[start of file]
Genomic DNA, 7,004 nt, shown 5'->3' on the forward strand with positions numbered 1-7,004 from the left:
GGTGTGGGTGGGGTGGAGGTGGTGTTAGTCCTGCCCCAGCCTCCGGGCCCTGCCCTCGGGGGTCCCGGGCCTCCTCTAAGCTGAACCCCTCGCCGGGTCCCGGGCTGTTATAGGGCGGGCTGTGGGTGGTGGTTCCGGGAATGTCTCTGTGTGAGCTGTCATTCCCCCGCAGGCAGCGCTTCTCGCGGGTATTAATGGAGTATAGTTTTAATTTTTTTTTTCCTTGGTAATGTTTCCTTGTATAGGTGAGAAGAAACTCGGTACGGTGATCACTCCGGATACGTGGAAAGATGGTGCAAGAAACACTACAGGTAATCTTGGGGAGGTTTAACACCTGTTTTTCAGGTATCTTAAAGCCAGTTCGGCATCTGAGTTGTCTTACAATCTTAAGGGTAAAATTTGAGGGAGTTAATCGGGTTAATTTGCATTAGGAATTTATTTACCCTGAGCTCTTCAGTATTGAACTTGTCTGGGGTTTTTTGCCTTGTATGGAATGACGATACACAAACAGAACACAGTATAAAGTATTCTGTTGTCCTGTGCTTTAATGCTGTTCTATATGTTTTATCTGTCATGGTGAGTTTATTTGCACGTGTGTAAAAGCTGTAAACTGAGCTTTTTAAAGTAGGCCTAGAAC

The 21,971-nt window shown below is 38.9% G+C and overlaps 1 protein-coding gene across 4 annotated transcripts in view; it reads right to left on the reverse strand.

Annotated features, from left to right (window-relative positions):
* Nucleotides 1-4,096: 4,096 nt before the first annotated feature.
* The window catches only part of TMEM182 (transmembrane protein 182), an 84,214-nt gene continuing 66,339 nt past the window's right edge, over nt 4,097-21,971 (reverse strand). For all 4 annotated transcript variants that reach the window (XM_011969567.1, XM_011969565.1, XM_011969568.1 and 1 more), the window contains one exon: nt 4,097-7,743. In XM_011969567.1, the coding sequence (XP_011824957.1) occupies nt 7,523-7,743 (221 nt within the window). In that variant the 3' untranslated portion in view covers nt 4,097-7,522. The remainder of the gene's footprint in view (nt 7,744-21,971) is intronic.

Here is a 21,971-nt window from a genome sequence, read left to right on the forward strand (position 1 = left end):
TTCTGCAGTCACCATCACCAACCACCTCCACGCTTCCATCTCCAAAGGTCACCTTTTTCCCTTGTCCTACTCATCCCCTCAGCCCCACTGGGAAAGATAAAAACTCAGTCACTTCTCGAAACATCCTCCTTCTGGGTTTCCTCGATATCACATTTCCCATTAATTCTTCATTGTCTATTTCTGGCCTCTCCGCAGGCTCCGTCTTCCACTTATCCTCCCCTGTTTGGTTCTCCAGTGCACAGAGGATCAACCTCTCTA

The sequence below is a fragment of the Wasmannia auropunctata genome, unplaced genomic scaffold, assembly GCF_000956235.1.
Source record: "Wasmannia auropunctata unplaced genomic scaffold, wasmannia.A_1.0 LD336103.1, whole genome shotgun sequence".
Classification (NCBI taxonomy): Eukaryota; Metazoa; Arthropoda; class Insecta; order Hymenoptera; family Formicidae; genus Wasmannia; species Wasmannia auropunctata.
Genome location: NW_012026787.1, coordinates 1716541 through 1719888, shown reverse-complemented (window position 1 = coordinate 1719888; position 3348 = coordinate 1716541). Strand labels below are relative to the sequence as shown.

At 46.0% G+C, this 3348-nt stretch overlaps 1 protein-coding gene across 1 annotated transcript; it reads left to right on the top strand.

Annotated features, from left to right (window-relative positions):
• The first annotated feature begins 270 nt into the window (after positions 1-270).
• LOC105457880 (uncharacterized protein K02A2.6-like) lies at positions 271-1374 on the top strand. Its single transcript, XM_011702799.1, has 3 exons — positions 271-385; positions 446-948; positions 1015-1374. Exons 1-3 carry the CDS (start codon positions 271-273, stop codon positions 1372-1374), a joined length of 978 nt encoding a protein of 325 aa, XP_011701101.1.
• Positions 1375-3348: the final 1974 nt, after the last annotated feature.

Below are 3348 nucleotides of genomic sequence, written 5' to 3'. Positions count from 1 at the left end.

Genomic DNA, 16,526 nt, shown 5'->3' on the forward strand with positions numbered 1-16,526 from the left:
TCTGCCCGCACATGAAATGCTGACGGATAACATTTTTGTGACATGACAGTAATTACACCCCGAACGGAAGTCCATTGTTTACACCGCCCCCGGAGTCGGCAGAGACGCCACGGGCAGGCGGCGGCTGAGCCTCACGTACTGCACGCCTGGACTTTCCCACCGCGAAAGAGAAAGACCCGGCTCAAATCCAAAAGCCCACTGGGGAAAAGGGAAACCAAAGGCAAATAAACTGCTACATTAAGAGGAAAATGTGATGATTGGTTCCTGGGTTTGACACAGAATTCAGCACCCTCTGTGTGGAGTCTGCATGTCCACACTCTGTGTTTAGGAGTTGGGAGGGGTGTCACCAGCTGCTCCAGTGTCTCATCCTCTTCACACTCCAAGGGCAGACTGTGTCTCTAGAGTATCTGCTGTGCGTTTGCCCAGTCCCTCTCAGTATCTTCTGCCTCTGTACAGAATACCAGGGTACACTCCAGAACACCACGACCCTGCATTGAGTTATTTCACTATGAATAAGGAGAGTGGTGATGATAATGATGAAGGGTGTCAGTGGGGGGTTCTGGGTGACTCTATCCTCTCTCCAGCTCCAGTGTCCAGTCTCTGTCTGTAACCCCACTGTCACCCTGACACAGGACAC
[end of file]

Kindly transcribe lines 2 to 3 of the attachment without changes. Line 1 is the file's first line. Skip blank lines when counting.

GGTGTGGGTGGGGTGGAGGTGGTGTTAGTCCTGCCCCAGCCTCCGGGCCCTGCCCTCGGGGGTCCCGGGCCTCCTCTAAGCTGAACCCCTCGCCGGGTCCCGGGCTGTTATAGGGCGGGCTGTGGGTGGTGGTTCCGGGAATGTCTCTGTGTGAGCTGTCATTCCCCCGCAGGCAGCGCTTCTCGCGGGTATTAATGGAGTATAGTTTTAATTTTTTTTTTCCTTGGTAATGTTTCCTTGTATAGGTGAGAAGAAACTCGGTACGGTGATCACTCCGGATACGTGGAAAGATGGTGCAAGAAACACTACAGGTAATCTTGGGGAGGTTTAACACCTGTTTTTCAGGTATCTTAAAGCCAGTTCGGCATCTGAGTTGTCTTACAATCTTAAGGGTAAAATTTGAGGGAGTTAATCGGGTTAATTTGCATTAGGAATTTATTTACCCTGAGCTCTTCAGTATTGAACTTGTCTGGGGTTTTTTGCCTTGTATGGAATGACGATACACAAACAGAACACAGTATAAAGTATTCTGTTGTCCTGTGCTTTAATGCTGTTCTATATGTTTTATCTGTCATGGTGAGTTTATTTGCACGTGTGTAAAAGCTGTAAACTGAGCTTTTTAAAGTAGGCCTAGAAC

The 21,971-nt window shown below is 38.9% G+C and overlaps 1 protein-coding gene across 4 annotated transcripts in view; it reads right to left on the reverse strand.